An interactive media panel discussion generated debate on how obesity is discussed in print, broadcast and online media, and how to reduce obesity stigma, to better support public health messaging. The panel highlighted how some journalists and media outlets fall short of reporting obesity in a responsible and informed manner. Parallels were drawn with other chronic diseases such as cancer and mental health, which were historically also subject to stigmatized media reporting, and how things did and can improve.
As part of the conference, on Saturday 18th May, the ASOI is marking “European Obesity Day” with a special event for people living with obesity and their families. European Obesity Day 2019 aims to raise awareness and increase knowledge about obesity and the many other diseases on which it impacts. Speaking about the event, Susie Birney, patient representative with the ASOI and Secretary of ECPO (European Coalition for People living with Obesity), said: “One of our main goals as a patient group is to raise awareness about “People First” language and we have received great feedback from this campaign. We feel patient participation at conferences is vital and we appreciate the support the ASOI have given us in doing this. We look forward to planning a repeat of this at ECO-ICO 2020”.
Dr Jean O’Connell, Chair of the ASOI commented: “This conference is an important milestone as the ASOI prepares to host the European Association for the Study of Obesity (EASO) and the World Obesity Federation (WOF)’s first joint ECO-ICO conference in Dublin in 2020. We expect to welcome over 2,000 delegates to Dublin including scientific experts from EASO, WOF and some of the most prestigious global research institutes. ASOI is a young organisation yet this year we are delighted that our former Chair, Dr. Grace O’Malley, was nominated to the role of Secretary of EASO, which is a positive development for Irish research, clinical care and advocacy”.
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For more information or to request an interview please contact
Marita Hennessy, Communications Lead, Association for the Study of Obesity on the Island of Ireland,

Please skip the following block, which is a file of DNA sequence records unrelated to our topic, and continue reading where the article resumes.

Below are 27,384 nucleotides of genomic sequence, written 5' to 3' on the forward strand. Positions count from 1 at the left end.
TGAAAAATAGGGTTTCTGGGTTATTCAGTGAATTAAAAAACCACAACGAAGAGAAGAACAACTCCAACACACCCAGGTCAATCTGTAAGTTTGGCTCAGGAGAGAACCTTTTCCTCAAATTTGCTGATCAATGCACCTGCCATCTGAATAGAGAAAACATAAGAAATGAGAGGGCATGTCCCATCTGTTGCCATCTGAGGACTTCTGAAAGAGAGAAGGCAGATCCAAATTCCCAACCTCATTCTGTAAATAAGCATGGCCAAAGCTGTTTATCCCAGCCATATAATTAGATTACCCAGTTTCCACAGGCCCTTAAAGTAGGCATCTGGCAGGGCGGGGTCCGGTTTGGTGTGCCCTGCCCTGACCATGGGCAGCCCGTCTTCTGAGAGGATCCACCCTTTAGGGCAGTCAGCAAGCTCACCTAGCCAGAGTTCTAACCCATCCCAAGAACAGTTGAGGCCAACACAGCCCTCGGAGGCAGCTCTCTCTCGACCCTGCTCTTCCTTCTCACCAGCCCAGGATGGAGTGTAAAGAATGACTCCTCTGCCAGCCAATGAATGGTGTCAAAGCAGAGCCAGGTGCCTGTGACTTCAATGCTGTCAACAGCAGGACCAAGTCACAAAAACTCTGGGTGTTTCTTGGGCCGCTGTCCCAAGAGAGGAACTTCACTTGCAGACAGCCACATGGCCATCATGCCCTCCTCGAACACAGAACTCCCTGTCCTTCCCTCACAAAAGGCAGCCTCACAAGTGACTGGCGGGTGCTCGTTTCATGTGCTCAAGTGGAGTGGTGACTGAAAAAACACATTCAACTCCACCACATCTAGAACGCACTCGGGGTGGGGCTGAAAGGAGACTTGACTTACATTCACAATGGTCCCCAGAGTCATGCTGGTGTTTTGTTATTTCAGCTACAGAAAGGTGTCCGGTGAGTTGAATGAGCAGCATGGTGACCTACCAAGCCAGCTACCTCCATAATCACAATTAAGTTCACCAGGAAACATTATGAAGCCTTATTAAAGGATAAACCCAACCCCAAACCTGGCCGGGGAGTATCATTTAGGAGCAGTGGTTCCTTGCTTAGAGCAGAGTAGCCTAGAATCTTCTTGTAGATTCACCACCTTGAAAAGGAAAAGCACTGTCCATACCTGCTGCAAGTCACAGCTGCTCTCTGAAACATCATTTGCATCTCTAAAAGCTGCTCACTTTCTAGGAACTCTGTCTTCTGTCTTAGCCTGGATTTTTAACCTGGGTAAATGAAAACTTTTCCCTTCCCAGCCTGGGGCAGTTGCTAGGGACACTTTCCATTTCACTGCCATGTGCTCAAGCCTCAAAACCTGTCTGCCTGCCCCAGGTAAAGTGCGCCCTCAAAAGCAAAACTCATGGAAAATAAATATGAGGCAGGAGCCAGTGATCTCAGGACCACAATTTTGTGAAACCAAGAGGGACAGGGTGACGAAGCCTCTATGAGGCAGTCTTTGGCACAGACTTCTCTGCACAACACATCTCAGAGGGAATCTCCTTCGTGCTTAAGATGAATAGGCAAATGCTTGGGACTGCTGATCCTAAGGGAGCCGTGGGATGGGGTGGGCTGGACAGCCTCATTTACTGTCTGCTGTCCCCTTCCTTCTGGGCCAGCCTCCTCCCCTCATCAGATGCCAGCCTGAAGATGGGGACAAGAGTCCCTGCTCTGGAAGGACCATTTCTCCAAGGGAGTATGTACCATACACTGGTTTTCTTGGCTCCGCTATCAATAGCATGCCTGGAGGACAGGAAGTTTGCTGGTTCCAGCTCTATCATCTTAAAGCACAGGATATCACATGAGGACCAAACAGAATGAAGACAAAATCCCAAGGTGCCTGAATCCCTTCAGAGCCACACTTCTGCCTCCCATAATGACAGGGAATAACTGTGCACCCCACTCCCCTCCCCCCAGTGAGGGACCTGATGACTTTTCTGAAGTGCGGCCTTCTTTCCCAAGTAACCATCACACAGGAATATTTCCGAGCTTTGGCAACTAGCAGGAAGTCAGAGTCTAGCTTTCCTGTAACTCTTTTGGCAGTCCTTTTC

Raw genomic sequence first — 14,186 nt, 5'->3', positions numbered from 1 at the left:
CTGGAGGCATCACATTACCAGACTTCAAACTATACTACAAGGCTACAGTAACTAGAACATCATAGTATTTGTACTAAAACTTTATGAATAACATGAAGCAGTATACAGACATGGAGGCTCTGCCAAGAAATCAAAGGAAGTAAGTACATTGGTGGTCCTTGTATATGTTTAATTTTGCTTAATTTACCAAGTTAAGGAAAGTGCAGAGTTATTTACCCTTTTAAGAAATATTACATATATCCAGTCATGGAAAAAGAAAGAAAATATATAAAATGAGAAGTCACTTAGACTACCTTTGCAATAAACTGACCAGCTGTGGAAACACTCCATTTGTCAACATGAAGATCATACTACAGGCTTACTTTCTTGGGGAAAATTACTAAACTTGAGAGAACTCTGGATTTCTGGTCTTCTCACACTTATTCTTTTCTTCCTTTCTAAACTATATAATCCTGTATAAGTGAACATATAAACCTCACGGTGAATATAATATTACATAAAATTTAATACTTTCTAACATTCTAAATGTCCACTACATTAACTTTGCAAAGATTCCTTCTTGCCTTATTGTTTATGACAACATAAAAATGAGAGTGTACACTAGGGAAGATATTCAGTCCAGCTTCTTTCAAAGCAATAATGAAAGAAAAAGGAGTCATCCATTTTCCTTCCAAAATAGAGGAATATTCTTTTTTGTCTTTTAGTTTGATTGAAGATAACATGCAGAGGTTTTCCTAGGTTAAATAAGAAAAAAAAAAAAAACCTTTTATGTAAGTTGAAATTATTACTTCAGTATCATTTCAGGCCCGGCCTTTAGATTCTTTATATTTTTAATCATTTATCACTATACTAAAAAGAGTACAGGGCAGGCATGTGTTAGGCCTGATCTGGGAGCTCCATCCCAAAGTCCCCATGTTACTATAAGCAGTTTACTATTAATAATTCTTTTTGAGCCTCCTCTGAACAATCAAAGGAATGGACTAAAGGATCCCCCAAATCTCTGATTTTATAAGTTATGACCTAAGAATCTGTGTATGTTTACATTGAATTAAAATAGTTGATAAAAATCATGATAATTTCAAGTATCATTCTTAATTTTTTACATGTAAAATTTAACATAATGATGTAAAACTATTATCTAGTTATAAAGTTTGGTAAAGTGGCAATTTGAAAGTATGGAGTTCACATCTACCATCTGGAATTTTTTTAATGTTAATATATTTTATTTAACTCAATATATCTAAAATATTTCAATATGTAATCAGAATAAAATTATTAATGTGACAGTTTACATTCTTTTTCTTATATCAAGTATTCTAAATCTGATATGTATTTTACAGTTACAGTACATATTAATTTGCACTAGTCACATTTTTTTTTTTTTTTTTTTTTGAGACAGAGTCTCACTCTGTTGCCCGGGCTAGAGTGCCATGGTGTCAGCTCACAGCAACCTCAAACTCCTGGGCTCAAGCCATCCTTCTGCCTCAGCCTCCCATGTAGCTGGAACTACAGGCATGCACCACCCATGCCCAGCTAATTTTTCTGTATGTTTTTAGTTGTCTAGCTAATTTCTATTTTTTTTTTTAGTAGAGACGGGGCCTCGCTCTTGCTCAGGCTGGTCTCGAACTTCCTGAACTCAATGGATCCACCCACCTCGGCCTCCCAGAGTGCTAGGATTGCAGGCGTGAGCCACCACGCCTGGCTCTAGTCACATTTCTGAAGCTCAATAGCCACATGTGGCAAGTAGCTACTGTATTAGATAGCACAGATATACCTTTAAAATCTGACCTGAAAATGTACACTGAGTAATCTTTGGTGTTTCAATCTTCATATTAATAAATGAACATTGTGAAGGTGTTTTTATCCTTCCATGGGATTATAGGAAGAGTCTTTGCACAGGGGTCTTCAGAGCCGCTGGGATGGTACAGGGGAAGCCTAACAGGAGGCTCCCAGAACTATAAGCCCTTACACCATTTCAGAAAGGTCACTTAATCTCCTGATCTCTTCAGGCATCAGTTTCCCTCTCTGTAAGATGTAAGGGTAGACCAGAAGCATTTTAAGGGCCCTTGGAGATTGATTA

Telephone: +353 (0)86 374 3794
- About ASOI: The Association for the Study of Obesity on the Island of Ireland (ASOI) is the Irish representative body at the European Association for the Study of Obesity and the World Obesity Federation. ASOI aims to develop an understanding of obesity through the pursuit of excellence in research and education, the facilitation of contact between individuals and organisations, and the promotion of action to prevent and treat obesity, across the island of Ireland. See asoi.info for details.
- For more information about European Obesity Day visit https://www.europeanobesityday.eu/
- ECPO is the European Coalition for People living with Obesity. It is a patient-led organisation working with the European Association for the Study of Obesity (EASO) to improve the lives of people affected by obesity. ECPO was launched at the European Congress on Obesity in Glasgow on 29 April. https://easo.org/new-patient-organisation-launched-at-eco2019/
- Please use people-first language and non-stigmatising imagery when speaking/writing about obesity.
- Guidelines on people-first language available at https://easo.org/people-first-language/
- Free non-stigmatising imagery is available from a range of obesity image banks via https://easo.org/media-portal/obesity-image-bank/
- Media guidelines available at https://www.obesityaction.org/action-through-advocacy/weight-bias/media-guidelines-for-obesity/